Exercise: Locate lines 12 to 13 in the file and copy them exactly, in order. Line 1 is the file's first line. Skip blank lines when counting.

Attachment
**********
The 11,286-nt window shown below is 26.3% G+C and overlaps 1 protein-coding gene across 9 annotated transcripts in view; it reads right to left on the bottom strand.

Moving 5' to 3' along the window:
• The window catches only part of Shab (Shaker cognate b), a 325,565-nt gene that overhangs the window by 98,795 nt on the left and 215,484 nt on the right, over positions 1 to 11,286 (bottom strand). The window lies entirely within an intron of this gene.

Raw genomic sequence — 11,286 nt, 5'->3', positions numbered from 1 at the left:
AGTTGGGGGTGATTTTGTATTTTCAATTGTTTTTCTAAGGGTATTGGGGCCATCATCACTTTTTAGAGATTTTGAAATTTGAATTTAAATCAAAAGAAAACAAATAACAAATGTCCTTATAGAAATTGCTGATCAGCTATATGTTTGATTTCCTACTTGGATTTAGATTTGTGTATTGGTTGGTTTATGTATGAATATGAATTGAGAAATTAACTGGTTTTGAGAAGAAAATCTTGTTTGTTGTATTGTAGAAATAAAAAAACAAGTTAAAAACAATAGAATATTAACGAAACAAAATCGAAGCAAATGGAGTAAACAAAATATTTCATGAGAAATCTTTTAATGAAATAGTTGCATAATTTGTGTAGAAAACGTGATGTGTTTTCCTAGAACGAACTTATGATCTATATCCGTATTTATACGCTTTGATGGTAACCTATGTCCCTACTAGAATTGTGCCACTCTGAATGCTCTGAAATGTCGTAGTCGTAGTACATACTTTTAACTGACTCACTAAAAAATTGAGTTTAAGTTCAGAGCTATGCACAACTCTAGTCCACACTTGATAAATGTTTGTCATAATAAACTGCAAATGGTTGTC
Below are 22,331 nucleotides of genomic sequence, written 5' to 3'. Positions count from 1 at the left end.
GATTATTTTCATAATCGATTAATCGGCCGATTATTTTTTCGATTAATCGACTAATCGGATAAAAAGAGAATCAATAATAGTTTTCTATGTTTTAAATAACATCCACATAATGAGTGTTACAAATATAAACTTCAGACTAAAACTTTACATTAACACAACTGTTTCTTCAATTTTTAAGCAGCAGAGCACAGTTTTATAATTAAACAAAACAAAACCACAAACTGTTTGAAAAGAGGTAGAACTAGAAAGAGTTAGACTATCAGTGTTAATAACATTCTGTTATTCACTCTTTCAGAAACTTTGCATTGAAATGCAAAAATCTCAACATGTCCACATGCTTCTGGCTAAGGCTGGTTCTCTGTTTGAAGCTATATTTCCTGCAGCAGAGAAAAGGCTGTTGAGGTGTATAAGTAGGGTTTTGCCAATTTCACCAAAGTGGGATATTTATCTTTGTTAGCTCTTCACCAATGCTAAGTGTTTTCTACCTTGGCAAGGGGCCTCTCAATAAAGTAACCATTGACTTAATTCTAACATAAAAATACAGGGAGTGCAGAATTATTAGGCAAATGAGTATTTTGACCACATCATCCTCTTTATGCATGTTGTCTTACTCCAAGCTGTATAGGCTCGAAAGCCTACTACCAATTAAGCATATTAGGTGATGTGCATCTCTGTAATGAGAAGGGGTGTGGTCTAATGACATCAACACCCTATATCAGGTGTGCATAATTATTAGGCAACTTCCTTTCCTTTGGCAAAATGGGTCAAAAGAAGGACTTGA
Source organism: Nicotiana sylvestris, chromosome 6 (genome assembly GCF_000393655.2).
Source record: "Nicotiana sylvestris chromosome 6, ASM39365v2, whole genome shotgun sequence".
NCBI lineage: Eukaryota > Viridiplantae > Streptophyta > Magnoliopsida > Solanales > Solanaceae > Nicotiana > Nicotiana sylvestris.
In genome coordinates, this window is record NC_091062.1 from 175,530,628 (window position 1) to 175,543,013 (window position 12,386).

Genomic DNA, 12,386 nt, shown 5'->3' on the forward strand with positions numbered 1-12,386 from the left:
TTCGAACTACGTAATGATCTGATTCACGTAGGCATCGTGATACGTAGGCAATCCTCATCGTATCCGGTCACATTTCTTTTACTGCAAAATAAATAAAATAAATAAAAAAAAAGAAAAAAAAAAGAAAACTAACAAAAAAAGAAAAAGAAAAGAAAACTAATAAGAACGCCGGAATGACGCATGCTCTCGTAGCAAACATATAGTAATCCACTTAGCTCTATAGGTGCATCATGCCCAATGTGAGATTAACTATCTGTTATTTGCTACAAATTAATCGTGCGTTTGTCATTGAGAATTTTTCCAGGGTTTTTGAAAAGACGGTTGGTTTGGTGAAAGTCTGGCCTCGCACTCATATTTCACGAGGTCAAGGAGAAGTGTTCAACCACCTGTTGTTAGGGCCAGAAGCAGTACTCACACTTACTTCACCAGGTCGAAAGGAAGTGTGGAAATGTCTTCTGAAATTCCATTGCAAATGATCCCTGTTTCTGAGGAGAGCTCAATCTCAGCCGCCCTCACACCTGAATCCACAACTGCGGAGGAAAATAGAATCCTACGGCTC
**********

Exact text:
Genomic DNA, 12,386 nt, shown 5'->3' on the forward strand with positions numbered 1-12,386 from the left:
TTCGAACTACGTAATGATCTGATTCACGTAGGCATCGTGATACGTAGGCAATCCTCATCGTATCCGGTCACATTTCTTTTACTGCAAAATAAATAAAATAAATAAAAAAAAAGAAAAAAAAAAGAAAACTAACAAAAAAAGAAAAAGAAAAGAAAACTAATAAGAACGCCGGAATGACGCATGCTCTCGTAGCAAACATATAGTAATCCACTTAGCTCTATAGGTGCATCATGCCCAATGTGAGATTAACTATCTGTTATTTGCTACAAATTAATCGTGCGTTTGTCATTGAGAATTTTTCCAGGGTTTTTGAAAAGACGGTTGGTTTGGTGAAAGTCTGGCCTCGCACTCATATTTCACGAGGTCAAGGAGAAGTGTTCAACCACCTGTTGTTAGGGCCAGAAGCAGTACTCACACTTACTTCACCAGGTCGAAAGGAAGTGTGGAAATGTCTTCTGAAATTCCATTGCAAATGATCCCTGTTTCTGAGGAGAGCTCAATCTCAGCCGCCCTCACACCTGAATCCACAACTGCGGAGGAAAATAGAATCCTACGGCTC